of the course adopted by the said judge in Rajendran v. Jose 2001 (3) KLT 431.
It is unfortunate that when the Sessions judge has correctly done a course in
accordance with the discipline the Single judge of the High Court has
incorrectly reversed it."
order to set at rest the divergent opinion expressed in Kunhappu's case
(supra), this Court in the case of Vijayan v. Sadanandan K. and Anr., [(2009) 6
SCC 652], after noticing the provision of Section 421 and 431 of Cr.PC, which
dealt with mode of recovery of fine and Section 64 of IPC, which empowered the
1 courts to provide for a sentence of imprisonment on default of payment of
fine, the Court stated:
We have carefully considered the submissions made on behalf of the respective
parties. Since a decision on the question raised in this petition is still in a
nebulous state, there appear to be two views as to whether a default sentence
on imprisonment can be imposed in cases where compensation is awarded to the
complainant under Section 357(3) Cr.P.C. As pointed out by Mr. Basant in Dilip
S. Dahanukar's case, the distinction between a fine and compensation as
understood under Section 357(1)(b) and Section 357(3) Cr.P.C. had been
explained, but the question as to whether a default sentence clause could be made
in respect of compensation payable under Section 357(3) Cr.P.C, which is
central to the decision in this case, had not been considered."
further held:- "22. The provisions of Sections 357(3) and 431 Cr.P.C.,
when read with Section 64 IPC, empower the Court, while making an order for
payment of compensation, to also include a default sentence in case of
non-payment of the same. The observations made by this Court in Hari Singh's
case (supra) are as important today as they were when they were made and if, as
submitted by Dr. Pillay, recourse can only be had to Section 421 Cr.P.C. for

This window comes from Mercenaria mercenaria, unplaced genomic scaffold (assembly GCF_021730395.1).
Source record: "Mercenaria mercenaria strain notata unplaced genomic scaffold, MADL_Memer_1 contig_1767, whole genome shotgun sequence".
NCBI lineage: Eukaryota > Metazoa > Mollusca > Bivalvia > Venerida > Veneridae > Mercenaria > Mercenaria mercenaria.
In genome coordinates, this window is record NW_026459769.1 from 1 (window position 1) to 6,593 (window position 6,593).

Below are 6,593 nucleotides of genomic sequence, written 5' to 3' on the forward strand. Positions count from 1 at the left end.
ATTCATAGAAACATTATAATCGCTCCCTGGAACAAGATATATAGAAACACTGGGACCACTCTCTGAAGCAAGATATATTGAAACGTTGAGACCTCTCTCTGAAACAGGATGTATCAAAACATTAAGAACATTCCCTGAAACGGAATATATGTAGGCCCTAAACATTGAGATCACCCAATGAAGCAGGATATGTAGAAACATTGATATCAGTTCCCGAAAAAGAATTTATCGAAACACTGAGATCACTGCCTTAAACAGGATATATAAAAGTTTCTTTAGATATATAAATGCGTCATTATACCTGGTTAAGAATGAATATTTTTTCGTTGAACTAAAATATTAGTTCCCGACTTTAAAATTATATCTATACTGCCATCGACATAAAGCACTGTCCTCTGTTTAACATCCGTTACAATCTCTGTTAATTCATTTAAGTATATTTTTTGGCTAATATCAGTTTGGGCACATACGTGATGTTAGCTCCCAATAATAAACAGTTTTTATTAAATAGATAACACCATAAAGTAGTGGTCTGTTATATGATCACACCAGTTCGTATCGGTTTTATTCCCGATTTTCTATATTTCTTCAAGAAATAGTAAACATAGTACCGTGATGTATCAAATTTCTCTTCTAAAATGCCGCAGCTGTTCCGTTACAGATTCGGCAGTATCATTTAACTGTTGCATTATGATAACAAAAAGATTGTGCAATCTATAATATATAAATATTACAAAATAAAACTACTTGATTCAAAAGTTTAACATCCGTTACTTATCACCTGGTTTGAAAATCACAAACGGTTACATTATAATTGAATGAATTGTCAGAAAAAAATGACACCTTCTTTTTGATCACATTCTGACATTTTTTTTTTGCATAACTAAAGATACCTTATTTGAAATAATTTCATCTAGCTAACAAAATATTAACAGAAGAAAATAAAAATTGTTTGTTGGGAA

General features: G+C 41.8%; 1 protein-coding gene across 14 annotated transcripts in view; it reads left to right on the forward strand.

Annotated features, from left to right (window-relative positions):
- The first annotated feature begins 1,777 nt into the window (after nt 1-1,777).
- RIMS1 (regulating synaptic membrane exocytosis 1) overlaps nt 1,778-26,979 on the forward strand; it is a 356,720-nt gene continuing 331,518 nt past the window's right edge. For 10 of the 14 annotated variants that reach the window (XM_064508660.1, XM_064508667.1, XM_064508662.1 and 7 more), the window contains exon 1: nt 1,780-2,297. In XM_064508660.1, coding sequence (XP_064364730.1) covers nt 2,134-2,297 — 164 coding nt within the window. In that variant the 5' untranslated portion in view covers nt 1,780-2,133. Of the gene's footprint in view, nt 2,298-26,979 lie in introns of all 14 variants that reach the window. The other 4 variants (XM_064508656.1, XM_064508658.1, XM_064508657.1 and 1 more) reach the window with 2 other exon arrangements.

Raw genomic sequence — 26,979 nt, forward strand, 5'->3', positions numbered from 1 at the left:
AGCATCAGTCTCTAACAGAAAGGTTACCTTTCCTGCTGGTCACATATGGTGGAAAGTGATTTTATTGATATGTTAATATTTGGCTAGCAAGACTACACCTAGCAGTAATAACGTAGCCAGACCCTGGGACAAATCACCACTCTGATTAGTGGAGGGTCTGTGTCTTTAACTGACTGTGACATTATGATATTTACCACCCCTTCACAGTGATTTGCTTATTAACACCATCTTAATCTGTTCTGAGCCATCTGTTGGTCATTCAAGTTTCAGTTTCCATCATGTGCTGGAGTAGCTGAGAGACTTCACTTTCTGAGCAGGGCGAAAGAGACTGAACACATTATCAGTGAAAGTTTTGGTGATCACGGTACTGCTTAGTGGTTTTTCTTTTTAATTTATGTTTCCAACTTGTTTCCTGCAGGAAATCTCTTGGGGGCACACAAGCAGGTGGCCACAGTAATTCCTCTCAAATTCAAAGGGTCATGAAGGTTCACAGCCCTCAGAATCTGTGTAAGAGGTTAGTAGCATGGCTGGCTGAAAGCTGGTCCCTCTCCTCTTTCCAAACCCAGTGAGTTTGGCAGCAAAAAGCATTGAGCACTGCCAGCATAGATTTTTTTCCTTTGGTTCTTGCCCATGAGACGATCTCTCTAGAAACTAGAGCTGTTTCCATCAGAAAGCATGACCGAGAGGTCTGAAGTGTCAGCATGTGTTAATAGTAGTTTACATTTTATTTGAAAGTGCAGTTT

enforcing the same, the very object of Sub-section (3) of Section 357 would be
frustrated and the relief contemplated therein would be rendered somewhat
Shantilal v. State of M.P., [(2007) 11 SCC 243], it is stated, that, the
sentence of imprisonment for default in payment of a fine 1 or compensation is
different from a normal sentence of imprisonment. The court also delved into
the factors to be taken into consideration while passing an order under Section
357(3) of the Cr.PC. This court stated:- "The term of imprisonment in
default of payment of fine is not a sentence. It is a penalty which a person
incurs on account of non-payment of fine. The sentence is something which an
offender must undergo unless it is set aside or remitted in part or in whole
either in appeal or in revision or in other appropriate judicial proceedings or
"otherwise". A term of imprisonment ordered in default of payment of
fine stands on a different footing.
is required to undergo imprisonment either because he is unable to pay the
amount of fine or refuses to pay such amount. He, therefore, can always avoid
to undergo imprisonment in default of payment of fine by paying such amount. It
is, therefore, not only the power, but the duty of the court to keep in view
the nature of offence, circumstances under which it was committed, the position
of the offender and other relevant considerations before ordering the offender
to suffer imprisonment in default of payment of fine."
Kuldip Kaur v. Surinder Singh and anr. (AIR 1989 SC 232), in the context of
Section 125 Cr.PC observed that sentencing a person to jail is sometimes a mode
of enforcement. In this regard the court stated:- "6. A distinction has to
be drawn between a mode of enforcing recovery on the one hand and effecting
actual recovery of the amount of monthly allowance which has fallen in arrears
on the other. Sentencing a person to jail 1 is a 'mode of enforcement'. It is
not a 'mode of satisfaction' of the liability. The liability can be satisfied
only by making actual payment of the arrears. The whole purpose of sending to
jail is to oblige a person liable to pay the monthly allowance who refuses to
comply with the order without sufficient cause, to obey the order and to make
the payment. The purpose of sending him to jail is not to wipe out the